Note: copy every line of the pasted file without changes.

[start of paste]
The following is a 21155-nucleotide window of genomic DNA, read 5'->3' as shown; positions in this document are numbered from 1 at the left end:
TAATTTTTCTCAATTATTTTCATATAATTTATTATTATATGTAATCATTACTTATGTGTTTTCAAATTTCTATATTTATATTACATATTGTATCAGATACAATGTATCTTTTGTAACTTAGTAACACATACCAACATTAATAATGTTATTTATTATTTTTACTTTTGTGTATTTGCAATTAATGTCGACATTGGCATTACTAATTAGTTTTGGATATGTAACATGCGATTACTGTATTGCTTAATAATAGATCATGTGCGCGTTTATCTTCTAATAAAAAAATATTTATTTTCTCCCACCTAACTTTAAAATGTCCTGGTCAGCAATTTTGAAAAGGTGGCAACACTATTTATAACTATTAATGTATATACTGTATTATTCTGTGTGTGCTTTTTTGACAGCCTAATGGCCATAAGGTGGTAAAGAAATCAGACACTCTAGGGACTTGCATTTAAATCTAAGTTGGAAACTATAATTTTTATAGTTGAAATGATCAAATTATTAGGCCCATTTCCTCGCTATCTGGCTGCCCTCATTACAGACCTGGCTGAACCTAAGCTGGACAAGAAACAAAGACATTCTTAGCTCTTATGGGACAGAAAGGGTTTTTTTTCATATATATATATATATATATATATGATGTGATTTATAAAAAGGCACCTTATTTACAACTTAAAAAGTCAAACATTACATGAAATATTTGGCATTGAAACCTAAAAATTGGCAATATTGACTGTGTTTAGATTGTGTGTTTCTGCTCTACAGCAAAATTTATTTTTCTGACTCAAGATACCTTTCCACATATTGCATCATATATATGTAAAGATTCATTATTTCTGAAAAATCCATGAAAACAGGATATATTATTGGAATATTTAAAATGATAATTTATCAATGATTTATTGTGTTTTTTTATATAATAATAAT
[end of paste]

The following is a 21155-nucleotide window of genomic DNA, read 5'->3' as shown; positions in this document are numbered from 1 at the left end:
TAATTTTTCTCAATTATTTTCATATAATTTATTATTATATGTAATCATTACTTATGTGTTTTCAAATTTCTATATTTATATTACATATTGTATCAGATACAATGTATCTTTTGTAACTTAGTAACACATACCAACATTAATAATGTTATTTATTATTTTTACTTTTGTGTATTTGCAATTAATGTCGACATTGGCATTACTAATTAGTTTTGGATATGTAACATGCGATTACTGTATTGCTTAATAATAGATCATGTGCGCGTTTATCTTCTAATAAAAAAATATTTATTTTCTCCCACCTAACTTTAAAATGTCCTGGTCAGCAATTTTGAAAAGGTGGCAACACTATTTATAACTATTAATGTATATACTGTATTATTCTGTGTGTGCTTTTTTGACAGCCTAATGGCCATAAGGTGGTAAAGAAATCAGACACTCTAGGGACTTGCATTTAAATCTAAGTTGGAAACTATAATTTTTATAGTTGAAATGATCAAATTATTAGGCCCATTTCCTCGCTATCTGGCTGCCCTCATTACAGACCTGGCTGAACCTAAGCTGGACAAGAAACAAAGACATTCTTAGCTCTTATGGGACAGAAAGGGTTTTTTTTCATATATATATATATATATATATATGATGTGATTTATAAAAAGGCACCTTATTTACAACTTAAAAAGTCAAACATTACATGAAATATTTGGCATTGAAACCTAAAAATTGGCAATATTGACTGTGTTTAGATTGTGTGTTTCTGCTCTACAGCAAAATTTATTTTTCTGACTCAAGATACCTTTCCACATATTGCATCATATATATGTAAAGATTCATTATTTCTGAAAAATCCATGAAAACAGGATATATTATTGGAATATTTAAAATGATAATTTATCAATGATTTATTGTGTTTTTTTATATAATAATAAT